American Diabetes Association Applauds Two-Year Re-Authorization of Special Diabetes Program

Alexandria,
December 9, 2010

The American Diabetes Association®, the nation’s leading voluntary health organization in the fight to Stop Diabetes®, praises Congress for reauthorizing the Special Diabetes Program.  The renewal, which was part of the Medicare and Medicaid Extenders Act of 2010, will ensure the Special Diabetes Program for Indians (SDPI) and the Special Diabetes Programs for Type 1 Diabetes (SDP-Type1) continue through September 2013.  The measure will provide $150 million in funding per year to each program. Nearly 24 million Americans are living with diabetes and another 57 million have prediabetes. Recently, the Centers for Disease Control and Prevention (CDC) released a report stating that if current trends continue, one in three American adults will have diabetes by the year 2050. Diabetes is among the leading causes of death by disease in the United States.  It is a leading cause of heart disease, stroke, blindness, kidney disease, and amputation.

SDPI provides prevention, education and treatment programs in Native American communities. American Indians and Alaska Natives have the highest age-adjusted prevalence of diabetes among all U.S. racial and ethnic groups, where diabetes is four to eight times more common than in the general population. Studies have demonstrated that SDPI’s prevention and treatment efforts have contributed to significant reductions in diabetes complications in these targeted populations.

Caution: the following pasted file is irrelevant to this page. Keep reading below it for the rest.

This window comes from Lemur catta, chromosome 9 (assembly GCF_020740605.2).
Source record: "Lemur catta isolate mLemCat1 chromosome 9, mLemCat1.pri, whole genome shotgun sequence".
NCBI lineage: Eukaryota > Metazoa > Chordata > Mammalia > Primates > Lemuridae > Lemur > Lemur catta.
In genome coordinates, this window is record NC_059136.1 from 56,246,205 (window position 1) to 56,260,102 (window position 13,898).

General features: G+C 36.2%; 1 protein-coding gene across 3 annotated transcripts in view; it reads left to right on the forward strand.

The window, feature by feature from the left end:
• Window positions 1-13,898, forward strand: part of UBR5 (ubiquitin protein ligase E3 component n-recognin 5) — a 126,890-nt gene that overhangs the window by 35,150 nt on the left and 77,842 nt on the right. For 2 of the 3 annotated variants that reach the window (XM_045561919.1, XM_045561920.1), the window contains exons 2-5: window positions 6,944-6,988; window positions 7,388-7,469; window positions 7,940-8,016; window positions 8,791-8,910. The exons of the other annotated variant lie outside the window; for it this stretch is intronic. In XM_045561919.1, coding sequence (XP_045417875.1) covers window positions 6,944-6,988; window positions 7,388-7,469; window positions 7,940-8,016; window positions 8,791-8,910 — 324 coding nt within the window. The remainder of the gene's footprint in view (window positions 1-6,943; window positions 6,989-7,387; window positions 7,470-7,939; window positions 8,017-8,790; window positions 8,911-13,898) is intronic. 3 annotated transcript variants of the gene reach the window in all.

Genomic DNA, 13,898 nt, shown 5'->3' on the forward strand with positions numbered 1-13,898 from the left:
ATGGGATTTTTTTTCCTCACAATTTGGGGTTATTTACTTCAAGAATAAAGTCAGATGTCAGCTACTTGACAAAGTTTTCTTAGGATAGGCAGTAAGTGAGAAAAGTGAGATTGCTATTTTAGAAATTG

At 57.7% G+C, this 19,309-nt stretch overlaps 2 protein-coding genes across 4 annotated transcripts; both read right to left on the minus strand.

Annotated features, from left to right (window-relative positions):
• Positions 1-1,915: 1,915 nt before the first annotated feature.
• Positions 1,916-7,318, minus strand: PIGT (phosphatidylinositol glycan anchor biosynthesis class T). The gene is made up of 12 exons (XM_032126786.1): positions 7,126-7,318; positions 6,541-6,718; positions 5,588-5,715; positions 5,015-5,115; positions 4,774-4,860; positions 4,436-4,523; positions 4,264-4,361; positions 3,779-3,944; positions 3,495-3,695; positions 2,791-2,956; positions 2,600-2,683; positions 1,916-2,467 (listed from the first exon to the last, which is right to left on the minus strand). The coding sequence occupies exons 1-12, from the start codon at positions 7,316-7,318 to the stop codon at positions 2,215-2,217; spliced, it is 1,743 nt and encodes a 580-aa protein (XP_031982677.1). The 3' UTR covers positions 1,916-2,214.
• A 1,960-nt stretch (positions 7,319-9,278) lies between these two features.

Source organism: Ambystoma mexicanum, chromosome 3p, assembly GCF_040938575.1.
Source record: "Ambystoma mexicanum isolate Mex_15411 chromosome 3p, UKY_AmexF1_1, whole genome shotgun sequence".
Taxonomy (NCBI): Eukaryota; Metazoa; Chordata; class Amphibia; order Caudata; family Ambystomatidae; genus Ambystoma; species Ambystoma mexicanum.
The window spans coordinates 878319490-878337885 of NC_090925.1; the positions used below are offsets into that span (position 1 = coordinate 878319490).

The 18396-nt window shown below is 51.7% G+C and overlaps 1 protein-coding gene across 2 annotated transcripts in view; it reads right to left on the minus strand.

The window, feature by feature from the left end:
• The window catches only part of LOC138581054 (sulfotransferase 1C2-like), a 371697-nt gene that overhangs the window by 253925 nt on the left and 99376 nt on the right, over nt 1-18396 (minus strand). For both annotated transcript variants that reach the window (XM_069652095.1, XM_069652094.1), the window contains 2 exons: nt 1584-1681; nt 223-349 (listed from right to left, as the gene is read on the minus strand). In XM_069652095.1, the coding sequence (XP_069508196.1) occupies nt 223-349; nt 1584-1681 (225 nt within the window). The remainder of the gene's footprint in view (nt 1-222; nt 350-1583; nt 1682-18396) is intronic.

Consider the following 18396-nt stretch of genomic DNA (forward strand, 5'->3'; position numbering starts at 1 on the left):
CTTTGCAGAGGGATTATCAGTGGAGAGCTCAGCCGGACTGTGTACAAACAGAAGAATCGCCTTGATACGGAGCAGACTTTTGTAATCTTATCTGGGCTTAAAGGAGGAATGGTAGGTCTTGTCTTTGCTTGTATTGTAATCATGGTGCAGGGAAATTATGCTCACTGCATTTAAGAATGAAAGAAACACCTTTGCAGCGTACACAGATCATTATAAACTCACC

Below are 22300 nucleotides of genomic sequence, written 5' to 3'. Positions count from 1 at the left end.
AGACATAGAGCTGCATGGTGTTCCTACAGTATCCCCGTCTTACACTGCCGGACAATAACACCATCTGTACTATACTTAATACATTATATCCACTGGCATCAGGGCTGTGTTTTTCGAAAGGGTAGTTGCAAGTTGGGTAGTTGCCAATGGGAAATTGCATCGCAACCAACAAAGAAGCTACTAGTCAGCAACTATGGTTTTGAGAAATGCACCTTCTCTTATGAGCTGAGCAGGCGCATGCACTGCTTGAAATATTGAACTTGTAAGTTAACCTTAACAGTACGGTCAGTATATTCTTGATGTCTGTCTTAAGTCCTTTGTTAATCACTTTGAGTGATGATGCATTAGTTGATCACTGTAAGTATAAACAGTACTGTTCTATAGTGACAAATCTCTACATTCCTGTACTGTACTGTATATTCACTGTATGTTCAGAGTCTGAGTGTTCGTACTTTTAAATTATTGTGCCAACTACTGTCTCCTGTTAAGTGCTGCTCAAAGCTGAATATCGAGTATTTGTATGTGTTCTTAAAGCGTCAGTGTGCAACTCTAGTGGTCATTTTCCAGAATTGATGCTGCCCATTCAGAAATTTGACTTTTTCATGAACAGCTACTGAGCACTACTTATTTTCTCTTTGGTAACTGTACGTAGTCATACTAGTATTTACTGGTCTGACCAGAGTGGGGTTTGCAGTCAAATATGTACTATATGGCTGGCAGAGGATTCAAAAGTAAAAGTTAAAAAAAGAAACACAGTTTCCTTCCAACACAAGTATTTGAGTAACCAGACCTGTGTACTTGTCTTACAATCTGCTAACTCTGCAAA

"We applaud the extension of the Special Diabetes Programs," said Gale Marshall, Chair, American Diabetes Association’s Awakening the Spirit Native American initiative. "The Special Diabetes Program for Indians provides for more than 450 community-directed programs, allowing local tribes and health programs to set priorities that meet their needs, including prevention activities or treatment. Because of these education and treatment programs, the American Indian and Alaskan Native communities have stories of hope and progress in facing the battle against diabetes." 

The Special Diabetes Programs for Type 1 Diabetes provides funding for groundbreaking type 1 diabetes research. Clinical research supported by this program has demonstrated tangible results – from delaying the full onset of type 1 diabetes in newly diagnosed patients to gaining insight on the underlying causes of diabetes and halting or reversing costly complications such as diabetic eye disease.

"The Special Diabetes Programs for Type 1 Diabetes is a vital federal effort that is bringing us closer to a cure for this epidemic," said Janel Wright, National Chair, Advocacy Committee, American Diabetes Association. "This cost-effective program provides crucial funding for research and results in real advances for people living with type 1 diabetes."

The American Diabetes Association is leading the fight to Stop Diabetes and its deadly consequences and fighting for those affected by diabetes. The Association funds research to prevent, cure and manage diabetes; delivers services to hundreds of communities; provides objective and credible information; and gives voice to those denied their rights because of diabetes. Founded in 1940, our mission is to prevent and cure diabetes and to improve the lives of all people affected by diabetes.

For more information please call the American Diabetes Association at 1-800-DIABETES (800-342-2383) or visit www.diabetes.org. Information from both these sources is available in English and Spanish.